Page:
South Dakota’s new laws raising teacher salaries received their first tests Thursday as school districts appealed accusations of violations to a government panel.
At stake were many thousands of dollars in state aid.
Districts that didn’t meet one or both accountability measures set by the Legislature in 2016 could lose half of the additional money they were supposed to receive.
Lawmakers increased the state sales and use tax rate to 4.5 percent to pay for the raises. The tax had been four percent since 1969.
Legislators established the state School Finance Accountability Board to determine whether violations occurred and what types of waivers to recommend.
Thirty-six school districts, mostly from rural areas of South Dakota, didn’t meet one or both of the two accountability measures set by the Legislature.
The accountability board began sorting through the cases Thursday and finish hearing them today (Friday).
The Legislature’s Joint Committee on Appropriations makes the final decision Dec. 4.
The five board members are Brandon Valley superintendent Jarod Larson, governor’s aide Patrick Weber, Mobridge-Pollock school board member Eric Stroeder, Belle Fourche schools business manager Susan Proefrock and Huron superintendent Terry Nebelsick, who is chairman.
The board’s findings Thursday were:
Colome, Lemmon and Sanborn Central submitted incorrect data but didn’t violate laws.
Corsica-Stickney and Hitchcock-Tulare also made errors in reports but didn’t break laws either.
Edgemont, Kadoka, Lyman, Pierre and Rosholt committed minor violations because of unexpected resignations, enrollment declines, changes in benefit spending and other unforeseeable events.
Highmore-Harrold, Kimball, Henry and Gayville-Volin violated laws but received waivers without conditions because each took additional action to further increase teacher compensation.
Jones County committed a violation and must re-open its teacher contracts by Jan. 1, 2018, to provide $11,189 of additional compensation.
White River violated a requirement and must re-open teacher contracts to add $30,743 of total compensation by Feb. 1, 2018.
Plankinton violated both requirements and re-open teacher contracts to increase total compensation $53,886 by Feb. 1, 2018.
Herreid fixed one alleged violation with corrected data but violated the other requirement and must re-open teacher contracts to add at least $7,604 in total compensation.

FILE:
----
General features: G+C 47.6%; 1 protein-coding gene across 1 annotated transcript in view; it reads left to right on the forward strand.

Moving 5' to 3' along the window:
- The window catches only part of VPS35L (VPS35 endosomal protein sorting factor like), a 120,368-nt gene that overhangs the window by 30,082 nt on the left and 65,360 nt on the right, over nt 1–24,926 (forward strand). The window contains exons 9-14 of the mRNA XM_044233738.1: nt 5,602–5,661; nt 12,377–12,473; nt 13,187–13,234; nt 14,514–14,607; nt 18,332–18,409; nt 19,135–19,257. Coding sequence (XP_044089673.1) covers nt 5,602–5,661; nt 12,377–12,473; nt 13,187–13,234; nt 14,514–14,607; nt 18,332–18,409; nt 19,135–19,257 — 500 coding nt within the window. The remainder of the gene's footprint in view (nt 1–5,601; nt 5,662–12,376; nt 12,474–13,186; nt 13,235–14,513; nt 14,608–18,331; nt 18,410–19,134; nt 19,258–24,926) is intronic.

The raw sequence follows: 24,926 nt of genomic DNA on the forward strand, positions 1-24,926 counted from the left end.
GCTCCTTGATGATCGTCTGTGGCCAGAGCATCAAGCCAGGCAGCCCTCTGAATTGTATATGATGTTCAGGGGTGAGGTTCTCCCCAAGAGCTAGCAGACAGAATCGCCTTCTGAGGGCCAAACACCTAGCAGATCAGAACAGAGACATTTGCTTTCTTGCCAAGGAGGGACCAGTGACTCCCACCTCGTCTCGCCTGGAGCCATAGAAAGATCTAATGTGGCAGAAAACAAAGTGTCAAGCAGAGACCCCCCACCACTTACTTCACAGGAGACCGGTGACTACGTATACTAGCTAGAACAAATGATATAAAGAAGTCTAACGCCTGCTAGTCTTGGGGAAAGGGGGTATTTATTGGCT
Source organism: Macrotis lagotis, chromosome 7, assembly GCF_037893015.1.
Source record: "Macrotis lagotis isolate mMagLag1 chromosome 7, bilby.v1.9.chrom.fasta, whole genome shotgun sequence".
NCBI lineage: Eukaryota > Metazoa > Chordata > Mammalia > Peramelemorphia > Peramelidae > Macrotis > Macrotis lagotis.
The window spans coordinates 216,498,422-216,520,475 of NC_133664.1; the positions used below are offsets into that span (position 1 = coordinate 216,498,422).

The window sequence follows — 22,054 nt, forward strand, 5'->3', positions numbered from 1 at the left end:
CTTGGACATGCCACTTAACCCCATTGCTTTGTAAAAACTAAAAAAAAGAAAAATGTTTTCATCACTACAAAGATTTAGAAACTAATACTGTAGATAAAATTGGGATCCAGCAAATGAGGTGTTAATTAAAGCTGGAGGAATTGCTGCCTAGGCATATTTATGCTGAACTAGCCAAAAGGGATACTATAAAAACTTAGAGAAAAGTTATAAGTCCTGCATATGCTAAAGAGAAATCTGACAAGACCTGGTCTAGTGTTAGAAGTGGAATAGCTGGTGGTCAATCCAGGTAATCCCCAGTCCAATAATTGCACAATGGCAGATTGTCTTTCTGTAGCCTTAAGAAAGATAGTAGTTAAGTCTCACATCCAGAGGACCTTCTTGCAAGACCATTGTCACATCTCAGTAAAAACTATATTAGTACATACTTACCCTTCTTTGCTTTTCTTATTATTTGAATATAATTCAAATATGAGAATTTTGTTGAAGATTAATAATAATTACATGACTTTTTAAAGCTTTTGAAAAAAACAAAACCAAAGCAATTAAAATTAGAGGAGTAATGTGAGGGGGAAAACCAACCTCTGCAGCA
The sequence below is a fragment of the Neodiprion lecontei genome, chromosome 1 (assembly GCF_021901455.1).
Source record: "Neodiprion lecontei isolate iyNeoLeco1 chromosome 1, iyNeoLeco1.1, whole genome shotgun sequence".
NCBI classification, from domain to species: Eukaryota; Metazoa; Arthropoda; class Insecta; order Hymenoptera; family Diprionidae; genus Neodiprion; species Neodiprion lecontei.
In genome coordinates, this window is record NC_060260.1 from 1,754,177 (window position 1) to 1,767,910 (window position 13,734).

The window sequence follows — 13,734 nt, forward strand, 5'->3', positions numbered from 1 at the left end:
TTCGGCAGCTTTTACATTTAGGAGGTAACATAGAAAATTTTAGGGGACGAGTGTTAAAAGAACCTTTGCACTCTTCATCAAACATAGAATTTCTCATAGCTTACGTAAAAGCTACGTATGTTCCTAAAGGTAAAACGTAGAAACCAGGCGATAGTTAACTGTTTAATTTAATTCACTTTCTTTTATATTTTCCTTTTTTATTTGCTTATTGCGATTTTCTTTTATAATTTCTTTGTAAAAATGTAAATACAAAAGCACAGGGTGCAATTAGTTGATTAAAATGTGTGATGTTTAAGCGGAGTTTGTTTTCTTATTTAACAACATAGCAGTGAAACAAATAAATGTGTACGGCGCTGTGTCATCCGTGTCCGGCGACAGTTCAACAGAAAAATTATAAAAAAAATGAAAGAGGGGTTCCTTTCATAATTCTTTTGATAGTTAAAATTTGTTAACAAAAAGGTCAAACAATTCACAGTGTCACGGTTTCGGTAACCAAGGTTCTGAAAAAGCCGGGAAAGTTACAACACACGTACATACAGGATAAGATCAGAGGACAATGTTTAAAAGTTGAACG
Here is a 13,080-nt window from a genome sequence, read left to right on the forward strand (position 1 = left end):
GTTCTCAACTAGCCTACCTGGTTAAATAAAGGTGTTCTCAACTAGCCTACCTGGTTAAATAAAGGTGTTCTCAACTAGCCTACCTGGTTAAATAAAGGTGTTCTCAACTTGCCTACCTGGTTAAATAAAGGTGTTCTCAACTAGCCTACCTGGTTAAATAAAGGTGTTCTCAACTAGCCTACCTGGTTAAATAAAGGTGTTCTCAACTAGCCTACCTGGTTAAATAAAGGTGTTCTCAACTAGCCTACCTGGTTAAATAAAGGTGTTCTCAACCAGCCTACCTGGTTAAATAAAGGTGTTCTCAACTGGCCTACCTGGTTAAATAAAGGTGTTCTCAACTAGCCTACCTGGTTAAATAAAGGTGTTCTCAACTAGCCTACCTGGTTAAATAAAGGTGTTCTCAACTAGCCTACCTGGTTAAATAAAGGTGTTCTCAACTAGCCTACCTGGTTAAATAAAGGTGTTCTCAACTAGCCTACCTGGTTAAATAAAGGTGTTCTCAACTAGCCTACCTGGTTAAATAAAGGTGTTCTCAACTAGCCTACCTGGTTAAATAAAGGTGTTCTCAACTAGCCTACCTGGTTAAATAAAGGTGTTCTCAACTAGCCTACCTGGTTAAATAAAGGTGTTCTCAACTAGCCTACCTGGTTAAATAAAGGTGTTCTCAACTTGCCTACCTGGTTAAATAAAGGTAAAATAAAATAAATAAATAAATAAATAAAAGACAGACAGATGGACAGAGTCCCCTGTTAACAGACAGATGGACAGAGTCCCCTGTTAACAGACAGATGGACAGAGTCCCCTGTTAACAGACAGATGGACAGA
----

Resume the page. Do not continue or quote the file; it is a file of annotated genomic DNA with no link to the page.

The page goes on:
Clark committed a violation and was directed to work with the state Department of Education to determine whether $2,400 more already granted per teacher exceeded the inflation increase the Legislature gave schools in 2017.
Willow Lake violated a requirement and must re-open teacher contracts to add $39,137 of total compensation by Feb. 1, 2018.
Canistota violated a requirement and must re-open teacher contracts to add $23,406 in total compensation by Feb. 1, 2018. Nebelsick and Weber abstained because family members work in the district’s administration.
Wall committed a violation and must re-open teacher contracts to spend an additional $27,144 in total compensation by Feb. 1, 2018.
New Underwood broke both requirements. The state board said New Underwood must re-open teacher contracts to spend $22,000 on total compensation to meet one standard by Feb. 1, 2018. Board members said they recognized New Underwood’s budget couldn’t meet the other standard.
Garretson violated a requirement and must re-open teacher contracts to spend “approximately” $62,000 in total compensation by Feb. 1, 2018.
The board returns today at 8:30 a.m. CT to consider waiver requests from Gettysburg, Faulkton Area, Bowdle, Edmunds Central, Doland, Faith, McLaughlin, Newell, Summit and Sisseton.
At one point Thursday, Nebelsick asked state Sen. Deb Soholt, R-Sioux Falls, to explain legislative intent of the pay package.
Soholt had co-chaired the 2015 task force appointed by Gov. Dennis Daugaard on teacher pay and helped pass the teacher-pay package in the 2016 session.
She said Thursday school districts and taxpayers needed to understand the Legislature and the governor expected “a new level of accountability.”
“I will tell you unequivocally it was for teachers, period,” Soholt said.
In addition to more state aid for many districts, those with smaller enrollments needed to be creative on the expense side to free revenue for higher pay by sharing services with other districts, she said.
South Dakota had the lowest teacher pay in the nation at the time. It still is at or near the bottom among the 50 states.
Nebelsick said the board would meet by teleconference Nov. 27 to review the documents from this week’s meeting before sending them to the appropriations committee.